A little more than two years after its launch, Walt Disney World's first-of-its-kind, free airport shuttle has proved wildly popular with customers, ferrying 150,000 tourists a month between Orlando International Airport and hotels within the sprawling resort.
But fewer than half of those riders check their bags with Disney before leaving the resort for their flight home, a practice Disney executives want to boost in hopes of freeing up customers to spend more time -- and money -- on company property.
"That's something we're focused on growing," said Michelle Bentubo, director of Disney's Magical Express.
Disney expects to carry about 1.8 million riders on its Magical Express buses during the company's current fiscal year, which ends Sept. 30. But only about 800,000 of those passengers will also have made use of the airline-check-in option, which allows them to obtain boarding passes and drop off their bags while still at their hotel. The next time those customers see their bags is when they pick them up at their home airport.
The check-in service should get a boost next week, when US Airways, the fifth-busiest carrier at OIA, joins the ranks of airlines that allow their passengers to use it. The Arizona-based airline says it plans to do so beginning Wednesday.
With US Airways on board, the number of airlines participating in Disney's remote baggage check in will have doubled since the company launched Magical Express in May 2005. It will also include eight of the top nine carriers at OIA.
But no airline is as important as the one that still isn't among them: Southwest Airlines carried nearly one-fifth of all the travelers who passed through OIA in 2006, making it Orlando's leading carrier.
Representatives for Disney and the company it contracts with to run its check-in service, Orlando-based Bags Inc., say they are still working on an agreement with Texas-based Southwest. An airline spokeswoman said it hopes to join by early 2008.
Southwest spokesman Chris Mainz said much of the holdup stems from difficulties in ensuring that the two companies' reservation systems are compatible. "We just haven't had the technology in place . . . for our system to talk to Disney's," Mainz said.
Signing up airlines isn't the only hurdle Disney's baggage option faces. For one, the check-in service isn't available yet to international travelers, who account for 6 percent to 9 percent of Magical Express riders, Disney's Bentubo said.
Craig Mateer, president of Bags Inc., said his company has been granted approval from the U.S. Transportation Security Administration to begin processing travelers on international flights. Now it's a matter of working through security details and other logistics with the airlines.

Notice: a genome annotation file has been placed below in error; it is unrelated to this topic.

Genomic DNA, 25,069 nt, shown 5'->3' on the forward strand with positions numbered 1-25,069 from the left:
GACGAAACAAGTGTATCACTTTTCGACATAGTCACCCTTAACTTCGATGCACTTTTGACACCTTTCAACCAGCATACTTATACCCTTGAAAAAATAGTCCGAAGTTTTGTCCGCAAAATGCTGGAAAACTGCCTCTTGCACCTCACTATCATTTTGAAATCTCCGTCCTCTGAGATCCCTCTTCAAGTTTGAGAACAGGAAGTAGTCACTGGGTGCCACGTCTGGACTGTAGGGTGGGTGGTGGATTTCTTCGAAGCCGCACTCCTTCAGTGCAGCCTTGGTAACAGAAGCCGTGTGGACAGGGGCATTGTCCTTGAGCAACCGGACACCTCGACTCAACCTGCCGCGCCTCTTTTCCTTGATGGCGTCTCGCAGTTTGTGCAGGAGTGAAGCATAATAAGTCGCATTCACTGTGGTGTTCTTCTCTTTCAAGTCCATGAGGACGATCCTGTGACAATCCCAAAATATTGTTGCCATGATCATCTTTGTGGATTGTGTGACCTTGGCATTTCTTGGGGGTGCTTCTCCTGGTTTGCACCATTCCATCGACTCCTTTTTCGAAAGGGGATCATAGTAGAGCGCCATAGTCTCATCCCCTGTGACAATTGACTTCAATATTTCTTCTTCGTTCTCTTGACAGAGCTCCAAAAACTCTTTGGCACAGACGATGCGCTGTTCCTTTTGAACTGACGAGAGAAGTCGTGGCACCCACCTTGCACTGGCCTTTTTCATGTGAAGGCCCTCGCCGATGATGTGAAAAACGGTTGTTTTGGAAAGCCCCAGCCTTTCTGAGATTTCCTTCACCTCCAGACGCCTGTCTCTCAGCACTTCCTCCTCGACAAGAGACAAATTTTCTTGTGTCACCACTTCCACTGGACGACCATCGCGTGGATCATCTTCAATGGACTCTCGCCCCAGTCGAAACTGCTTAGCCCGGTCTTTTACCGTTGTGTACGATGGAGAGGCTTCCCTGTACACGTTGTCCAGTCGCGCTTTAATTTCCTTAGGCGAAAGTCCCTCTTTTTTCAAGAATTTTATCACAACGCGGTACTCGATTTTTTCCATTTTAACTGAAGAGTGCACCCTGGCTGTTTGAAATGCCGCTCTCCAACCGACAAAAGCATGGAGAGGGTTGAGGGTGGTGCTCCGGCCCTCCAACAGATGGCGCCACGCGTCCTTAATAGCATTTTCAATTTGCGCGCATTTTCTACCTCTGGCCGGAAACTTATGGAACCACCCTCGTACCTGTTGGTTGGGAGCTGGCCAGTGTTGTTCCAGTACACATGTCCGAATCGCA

The goal, Mateer said, is to begin offering the service to at least some international travelers before the end of the year. "It should be coming out shortly," Mateer said.
Disney's contract with the airport also requires it to drop Magical Express passengers off at least two hours, on average, before their departures. So the resort only offers the remote check-in option to passengers whose flights take off at 8 a.m. or later.
That cuts out almost 15 percent of travelers, Bentubo said. The company is studying whether it can open its registration desks earlier or check in early-morning passengers the night before their flights.
Disney hotel guests arriving in Orlando can have their luggage shipped directly to the resort, regardless of airline, because the check-in procedures at their home airports aren't affected.
And guests who can't, or don't want to, use Disney's remote check in when heading home are still permitted to ride Magical Express -- each bus has space to stow baggage.
But getting more customers to take advantage of the baggage-check-in option is good business for Disney.
Travelers on a late-afternoon flight, for instance, are more likely to spend their final morning in a Disney theme park if they don't have to worry about storing their luggage for the day or getting to the airport early enough to trudge through check-in lines in the terminal.
The baggage option also allows Disney to control more of their customers' vacations.
"That's so big with them, to have [guests] . . . under Disney's care the whole way," said Jerry Aldrich, president of Orlando-based Amusement Industry Consulting. "Because they feel their care is better. And if you get a better experience, your chances are better of coming back."
Disney officials acknowledge the baggage service's boost to their bottom line. But they point out that the airport also benefits when more people use the service, because it means fewer people standing in line at ticket counters and less luggage clogging conveyor belts in OIA's main terminal.
Even now, Disney is handling about 5,000 bags a day. That's luggage that gets processed inside a hangar that Disney subleases from Delta Air Lines, instead of inside the main terminal.
As Disney handles more of its own luggage, it will free up more terminal capacity for non-Disney travelers, said Chris Schmidt, a deputy executive director at OIA.
"We're as anxious as Disney is to increase that," he said.